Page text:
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The stock market may be up and down this year, but America’s economic recovery seems to be proceeding at a decent pace. Anyone who wants some evidence of that can find it in some key fundamental indicators.

Pessimists may counter: didn’t the economy grow just 0.1% in the first quarter? Indeed, that was the federal government’s initial estimate – but the initial estimate of quarterly GDP is twice revised, and often drastically so. Other key indicators point to a healthier economy, and some suggest that March and April were better than presumed.1

Jobless claims reached a 7-year low this month. They decreased to pre-recession levels at last, with a seasonally-adjusted 297,000 applications received in the week of May 3-10, the fewest in any week since May 2007. Economists Reuters polled thought 320,000 claims would appear.2

Hiring has picked up. April saw employers hire 288,000 people with gains in the manufacturing, construction, and professional/technical sectors. Even state and local governments hired.1

From November to April, non-farm payrolls grew by an average of 203,000 jobs per month. From January through April, the gain averaged 214,000 jobs per month. That is the kind of steady growth that pulls an economy out of the doldrums.1,3

Yes, the jobless rate hit a 5½-year low in April partly due to fewer jobseekers – but when fewer people look for work, it often translates to an indirect benefit for those in the hunt. That benefit is higher pay. Analysts think noticeable wage growth might be the next step in the labor market recovery.1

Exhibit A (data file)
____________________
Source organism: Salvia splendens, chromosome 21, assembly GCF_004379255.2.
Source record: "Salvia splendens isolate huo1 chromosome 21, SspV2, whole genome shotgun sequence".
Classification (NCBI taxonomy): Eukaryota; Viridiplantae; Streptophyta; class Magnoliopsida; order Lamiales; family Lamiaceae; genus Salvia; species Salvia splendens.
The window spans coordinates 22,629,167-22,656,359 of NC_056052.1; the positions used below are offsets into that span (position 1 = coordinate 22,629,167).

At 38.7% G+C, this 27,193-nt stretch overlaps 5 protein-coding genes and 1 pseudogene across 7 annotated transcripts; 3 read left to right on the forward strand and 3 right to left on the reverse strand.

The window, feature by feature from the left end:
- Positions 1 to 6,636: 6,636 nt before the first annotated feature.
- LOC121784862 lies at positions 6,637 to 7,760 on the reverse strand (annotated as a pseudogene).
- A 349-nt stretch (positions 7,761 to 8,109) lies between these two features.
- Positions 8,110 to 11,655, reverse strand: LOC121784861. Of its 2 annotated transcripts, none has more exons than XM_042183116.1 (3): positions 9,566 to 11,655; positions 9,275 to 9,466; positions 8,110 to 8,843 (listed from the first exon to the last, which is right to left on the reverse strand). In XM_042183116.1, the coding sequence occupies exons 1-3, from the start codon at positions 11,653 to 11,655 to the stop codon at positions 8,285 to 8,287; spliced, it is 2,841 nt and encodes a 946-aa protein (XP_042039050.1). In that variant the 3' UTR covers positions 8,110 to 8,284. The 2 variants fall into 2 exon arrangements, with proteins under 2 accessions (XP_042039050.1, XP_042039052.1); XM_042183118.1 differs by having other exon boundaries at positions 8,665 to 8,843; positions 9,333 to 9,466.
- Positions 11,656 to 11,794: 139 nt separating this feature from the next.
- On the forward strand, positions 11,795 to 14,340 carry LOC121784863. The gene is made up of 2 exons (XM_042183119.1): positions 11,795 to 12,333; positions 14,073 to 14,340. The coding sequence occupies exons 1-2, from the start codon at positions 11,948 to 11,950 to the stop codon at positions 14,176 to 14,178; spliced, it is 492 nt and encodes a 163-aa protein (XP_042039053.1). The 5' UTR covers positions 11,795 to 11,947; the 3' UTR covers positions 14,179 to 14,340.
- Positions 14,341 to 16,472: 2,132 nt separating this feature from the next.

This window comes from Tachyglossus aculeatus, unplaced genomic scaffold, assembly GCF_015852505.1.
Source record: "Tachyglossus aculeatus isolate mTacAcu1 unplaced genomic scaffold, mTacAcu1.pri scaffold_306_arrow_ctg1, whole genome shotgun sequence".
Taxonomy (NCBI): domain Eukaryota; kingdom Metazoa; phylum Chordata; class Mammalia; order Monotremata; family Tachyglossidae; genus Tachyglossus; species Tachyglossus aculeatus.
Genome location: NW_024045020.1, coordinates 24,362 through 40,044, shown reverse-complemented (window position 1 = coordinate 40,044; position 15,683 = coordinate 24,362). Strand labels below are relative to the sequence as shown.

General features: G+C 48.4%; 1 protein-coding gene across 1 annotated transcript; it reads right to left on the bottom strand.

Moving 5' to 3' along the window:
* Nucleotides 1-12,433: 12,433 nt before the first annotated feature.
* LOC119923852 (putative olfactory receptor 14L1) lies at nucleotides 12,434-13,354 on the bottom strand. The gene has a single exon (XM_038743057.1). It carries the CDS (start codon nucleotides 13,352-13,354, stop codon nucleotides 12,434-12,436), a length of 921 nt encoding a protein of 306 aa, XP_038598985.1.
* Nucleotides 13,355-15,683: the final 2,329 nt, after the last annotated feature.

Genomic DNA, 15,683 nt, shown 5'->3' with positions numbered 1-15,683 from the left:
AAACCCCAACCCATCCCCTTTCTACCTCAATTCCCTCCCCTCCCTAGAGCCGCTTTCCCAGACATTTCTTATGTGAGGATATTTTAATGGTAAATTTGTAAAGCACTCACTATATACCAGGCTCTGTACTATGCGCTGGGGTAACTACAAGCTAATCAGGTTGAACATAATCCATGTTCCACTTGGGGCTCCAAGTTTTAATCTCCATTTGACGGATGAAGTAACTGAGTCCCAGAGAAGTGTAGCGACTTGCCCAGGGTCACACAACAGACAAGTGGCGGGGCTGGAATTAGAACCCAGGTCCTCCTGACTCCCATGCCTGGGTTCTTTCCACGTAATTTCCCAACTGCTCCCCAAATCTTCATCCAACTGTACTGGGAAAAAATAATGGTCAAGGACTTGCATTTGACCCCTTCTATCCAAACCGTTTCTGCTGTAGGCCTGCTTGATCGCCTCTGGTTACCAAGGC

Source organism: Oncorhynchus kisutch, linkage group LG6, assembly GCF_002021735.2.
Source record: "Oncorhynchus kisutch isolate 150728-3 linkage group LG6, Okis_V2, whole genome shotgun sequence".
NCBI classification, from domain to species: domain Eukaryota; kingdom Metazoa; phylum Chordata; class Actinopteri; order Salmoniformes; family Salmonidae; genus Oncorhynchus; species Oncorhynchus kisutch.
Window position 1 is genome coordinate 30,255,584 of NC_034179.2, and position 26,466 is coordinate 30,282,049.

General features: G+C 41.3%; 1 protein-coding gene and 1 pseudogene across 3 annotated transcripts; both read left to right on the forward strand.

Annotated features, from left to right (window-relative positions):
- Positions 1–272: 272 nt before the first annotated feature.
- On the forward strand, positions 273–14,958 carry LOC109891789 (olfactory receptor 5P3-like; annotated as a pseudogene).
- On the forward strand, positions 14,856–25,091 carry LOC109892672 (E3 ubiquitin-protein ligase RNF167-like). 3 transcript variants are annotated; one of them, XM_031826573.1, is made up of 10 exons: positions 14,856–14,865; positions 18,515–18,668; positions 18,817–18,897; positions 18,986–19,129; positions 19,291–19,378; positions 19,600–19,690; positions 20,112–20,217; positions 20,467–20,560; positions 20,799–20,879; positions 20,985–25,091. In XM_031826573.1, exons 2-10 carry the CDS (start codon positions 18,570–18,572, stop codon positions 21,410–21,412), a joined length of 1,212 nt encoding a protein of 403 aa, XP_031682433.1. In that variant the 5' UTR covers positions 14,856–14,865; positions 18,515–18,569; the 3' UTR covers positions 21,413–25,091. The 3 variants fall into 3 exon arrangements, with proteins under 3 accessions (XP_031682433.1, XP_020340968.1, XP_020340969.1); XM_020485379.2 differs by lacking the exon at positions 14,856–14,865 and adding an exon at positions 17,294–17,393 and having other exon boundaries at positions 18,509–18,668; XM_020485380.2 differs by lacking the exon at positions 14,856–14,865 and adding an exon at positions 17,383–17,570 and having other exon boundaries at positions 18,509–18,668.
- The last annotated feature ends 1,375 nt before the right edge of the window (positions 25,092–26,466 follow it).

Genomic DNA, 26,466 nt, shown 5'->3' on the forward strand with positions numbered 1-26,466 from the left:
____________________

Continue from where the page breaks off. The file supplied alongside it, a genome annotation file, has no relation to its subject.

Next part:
So has consumer spending. With a 0.9% increase (0.7% in inflation-adjusted terms), March was the strongest month for personal spending since August 2009. While the gain on April retail sales was just 0.1%, the March advance was just revised up to 1.5%, representing the best month for retail purchases in four years.3,4

The sequester is in the rear-view mirror. Major federal spending cuts probably exerted a significant drag on the economy in 2013. In 2014, they are gone.

The manufacturing & service sectors keep growing. The Institute for Supply Management’s globally respected monthly PMIs monitor these sectors. ISM recorded economic activity in the U.S. manufacturing sector expanding for an eleventh straight month in April; its service sector index has recorded growth for 51 straight months.5,6

Inflation is normalizing. In the big picture, inflation is not necessarily a negative. At the turn of the decade, our economy faced notable deflation risk. The euro area is still facing it today – as of April, consumer prices there had risen just 0.7% in a year. A return to moderate inflation is expected as the economy recovers. Interest rates should move higher, and in the long run, higher interest rates should lend a helping hand to the savings efforts of many households and the incomes of many retirees.7

Pending home sales went positive again in March. Before the 3.4% gain in that month, this leading indicator of housing market demand had been negative since last June. An increase in contracts to buy homes speaks to a pickup in residential real estate. The gain brought the National Association of Realtors’ pending home sales index to a reading of 97.4 in March, close to its origination (or “normal”) mark of 100.8

Some analysts think Q2 should bring solid expansion. Economists surveyed by MarketWatch expect GDP to hit 3.5% this quarter, and in the Wall Street Journal’s May poll of 48 economists, the consensus was for 3.3% growth in Q2.3,9

More inflation pressure, tightening by the Federal Reserve … how can that be good? In the short term, it will likely hamper the stock market and the housing market. In fact, the Mortgage Bankers Association has been tracking a reduction in demand for home loans, and that and any wavering in consumer spending may lead the Fed to ease a little longer or less gradually than planned (news Wall Street might welcome).7

Normal is good. Over the past several years, we have witnessed some extreme and aberrational times with regard to market behavior and monetary policy. A little equilibrium may not be so bad.